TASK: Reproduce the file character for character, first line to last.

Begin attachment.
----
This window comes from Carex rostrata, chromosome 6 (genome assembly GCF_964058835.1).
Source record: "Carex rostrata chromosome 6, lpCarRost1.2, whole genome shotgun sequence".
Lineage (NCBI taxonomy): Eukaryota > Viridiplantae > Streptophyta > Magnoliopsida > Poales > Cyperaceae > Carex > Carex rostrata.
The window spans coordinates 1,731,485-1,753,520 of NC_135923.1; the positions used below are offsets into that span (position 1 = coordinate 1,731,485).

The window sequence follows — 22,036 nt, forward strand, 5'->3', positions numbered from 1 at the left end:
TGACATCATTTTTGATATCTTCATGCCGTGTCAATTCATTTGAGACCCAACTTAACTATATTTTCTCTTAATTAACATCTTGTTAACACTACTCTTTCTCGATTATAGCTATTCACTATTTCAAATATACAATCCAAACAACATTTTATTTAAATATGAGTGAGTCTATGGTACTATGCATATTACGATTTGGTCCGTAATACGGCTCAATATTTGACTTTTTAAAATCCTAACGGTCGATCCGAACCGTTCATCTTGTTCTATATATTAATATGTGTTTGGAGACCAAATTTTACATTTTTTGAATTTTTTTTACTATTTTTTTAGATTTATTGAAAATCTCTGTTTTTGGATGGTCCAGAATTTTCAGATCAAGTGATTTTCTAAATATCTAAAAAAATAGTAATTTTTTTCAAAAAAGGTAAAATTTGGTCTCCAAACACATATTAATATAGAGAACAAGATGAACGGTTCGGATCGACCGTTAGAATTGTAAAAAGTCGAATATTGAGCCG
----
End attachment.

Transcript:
This window comes from Carex rostrata, chromosome 6 (genome assembly GCF_964058835.1).
Source record: "Carex rostrata chromosome 6, lpCarRost1.2, whole genome shotgun sequence".
Lineage (NCBI taxonomy): Eukaryota > Viridiplantae > Streptophyta > Magnoliopsida > Poales > Cyperaceae > Carex > Carex rostrata.
The window spans coordinates 1,731,485-1,753,520 of NC_135923.1; the positions used below are offsets into that span (position 1 = coordinate 1,731,485).

The window sequence follows — 22,036 nt, forward strand, 5'->3', positions numbered from 1 at the left end:
TGACATCATTTTTGATATCTTCATGCCGTGTCAATTCATTTGAGACCCAACTTAACTATATTTTCTCTTAATTAACATCTTGTTAACACTACTCTTTCTCGATTATAGCTATTCACTATTTCAAATATACAATCCAAACAACATTTTATTTAAATATGAGTGAGTCTATGGTACTATGCATATTACGATTTGGTCCGTAATACGGCTCAATATTTGACTTTTTAAAATCCTAACGGTCGATCCGAACCGTTCATCTTGTTCTATATATTAATATGTGTTTGGAGACCAAATTTTACATTTTTTGAATTTTTTTTACTATTTTTTTAGATTTATTGAAAATCTCTGTTTTTGGATGGTCCAGAATTTTCAGATCAAGTGATTTTCTAAATATCTAAAAAAATAGTAATTTTTTTCAAAAAAGGTAAAATTTGGTCTCCAAACACATATTAATATAGAGAACAAGATGAACGGTTCGGATCGACCGTTAGAATTGTAAAAAGTCGAATATTGAGCCG